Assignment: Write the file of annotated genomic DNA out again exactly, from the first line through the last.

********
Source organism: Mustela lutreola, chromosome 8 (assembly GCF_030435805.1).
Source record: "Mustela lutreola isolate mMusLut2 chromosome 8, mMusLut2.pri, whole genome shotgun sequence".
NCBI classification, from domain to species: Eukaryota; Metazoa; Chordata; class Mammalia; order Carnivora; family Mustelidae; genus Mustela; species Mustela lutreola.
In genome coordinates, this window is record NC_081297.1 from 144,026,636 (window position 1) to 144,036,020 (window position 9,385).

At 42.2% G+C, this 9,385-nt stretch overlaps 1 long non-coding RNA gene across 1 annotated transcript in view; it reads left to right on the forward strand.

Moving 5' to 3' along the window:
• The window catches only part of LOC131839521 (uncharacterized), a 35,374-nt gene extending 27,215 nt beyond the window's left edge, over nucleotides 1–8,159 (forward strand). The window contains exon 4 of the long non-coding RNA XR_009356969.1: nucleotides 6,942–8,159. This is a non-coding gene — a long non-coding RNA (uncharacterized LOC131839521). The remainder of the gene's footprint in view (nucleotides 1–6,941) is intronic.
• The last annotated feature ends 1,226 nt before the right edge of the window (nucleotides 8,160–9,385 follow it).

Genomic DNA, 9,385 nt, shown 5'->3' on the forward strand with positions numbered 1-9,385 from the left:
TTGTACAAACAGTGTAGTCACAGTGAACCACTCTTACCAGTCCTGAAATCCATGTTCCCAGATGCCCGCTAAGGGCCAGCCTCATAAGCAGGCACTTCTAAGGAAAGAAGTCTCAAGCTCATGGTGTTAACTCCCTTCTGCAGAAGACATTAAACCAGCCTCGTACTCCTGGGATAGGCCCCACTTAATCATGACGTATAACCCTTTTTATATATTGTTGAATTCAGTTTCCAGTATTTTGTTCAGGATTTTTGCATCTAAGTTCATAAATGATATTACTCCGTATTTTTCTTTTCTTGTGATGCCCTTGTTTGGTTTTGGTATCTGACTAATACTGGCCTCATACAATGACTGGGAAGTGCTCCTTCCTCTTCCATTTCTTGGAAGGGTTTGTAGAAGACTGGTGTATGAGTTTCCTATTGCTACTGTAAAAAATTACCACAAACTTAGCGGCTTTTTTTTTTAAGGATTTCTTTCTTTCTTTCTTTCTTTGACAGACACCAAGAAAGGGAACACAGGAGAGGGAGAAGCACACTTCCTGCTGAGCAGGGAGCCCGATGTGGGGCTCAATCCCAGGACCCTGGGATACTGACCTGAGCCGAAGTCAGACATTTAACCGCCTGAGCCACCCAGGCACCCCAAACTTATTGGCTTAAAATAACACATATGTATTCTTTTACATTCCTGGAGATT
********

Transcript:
Source organism: Mustela lutreola, chromosome 8 (assembly GCF_030435805.1).
Source record: "Mustela lutreola isolate mMusLut2 chromosome 8, mMusLut2.pri, whole genome shotgun sequence".
NCBI classification, from domain to species: Eukaryota; Metazoa; Chordata; class Mammalia; order Carnivora; family Mustelidae; genus Mustela; species Mustela lutreola.
In genome coordinates, this window is record NC_081297.1 from 144,026,636 (window position 1) to 144,036,020 (window position 9,385).

At 42.2% G+C, this 9,385-nt stretch overlaps 1 long non-coding RNA gene across 1 annotated transcript in view; it reads left to right on the forward strand.

Moving 5' to 3' along the window:
• The window catches only part of LOC131839521 (uncharacterized), a 35,374-nt gene extending 27,215 nt beyond the window's left edge, over nucleotides 1–8,159 (forward strand). The window contains exon 4 of the long non-coding RNA XR_009356969.1: nucleotides 6,942–8,159. This is a non-coding gene — a long non-coding RNA (uncharacterized LOC131839521). The remainder of the gene's footprint in view (nucleotides 1–6,941) is intronic.
• The last annotated feature ends 1,226 nt before the right edge of the window (nucleotides 8,160–9,385 follow it).

Genomic DNA, 9,385 nt, shown 5'->3' on the forward strand with positions numbered 1-9,385 from the left:
TTGTACAAACAGTGTAGTCACAGTGAACCACTCTTACCAGTCCTGAAATCCATGTTCCCAGATGCCCGCTAAGGGCCAGCCTCATAAGCAGGCACTTCTAAGGAAAGAAGTCTCAAGCTCATGGTGTTAACTCCCTTCTGCAGAAGACATTAAACCAGCCTCGTACTCCTGGGATAGGCCCCACTTAATCATGACGTATAACCCTTTTTATATATTGTTGAATTCAGTTTCCAGTATTTTGTTCAGGATTTTTGCATCTAAGTTCATAAATGATATTACTCCGTATTTTTCTTTTCTTGTGATGCCCTTGTTTGGTTTTGGTATCTGACTAATACTGGCCTCATACAATGACTGGGAAGTGCTCCTTCCTCTTCCATTTCTTGGAAGGGTTTGTAGAAGACTGGTGTATGAGTTTCCTATTGCTACTGTAAAAAATTACCACAAACTTAGCGGCTTTTTTTTTTAAGGATTTCTTTCTTTCTTTCTTTCTTTGACAGACACCAAGAAAGGGAACACAGGAGAGGGAGAAGCACACTTCCTGCTGAGCAGGGAGCCCGATGTGGGGCTCAATCCCAGGACCCTGGGATACTGACCTGAGCCGAAGTCAGACATTTAACCGCCTGAGCCACCCAGGCACCCCAAACTTATTGGCTTAAAATAACACATATGTATTCTTTTACATTCCTGGAGATT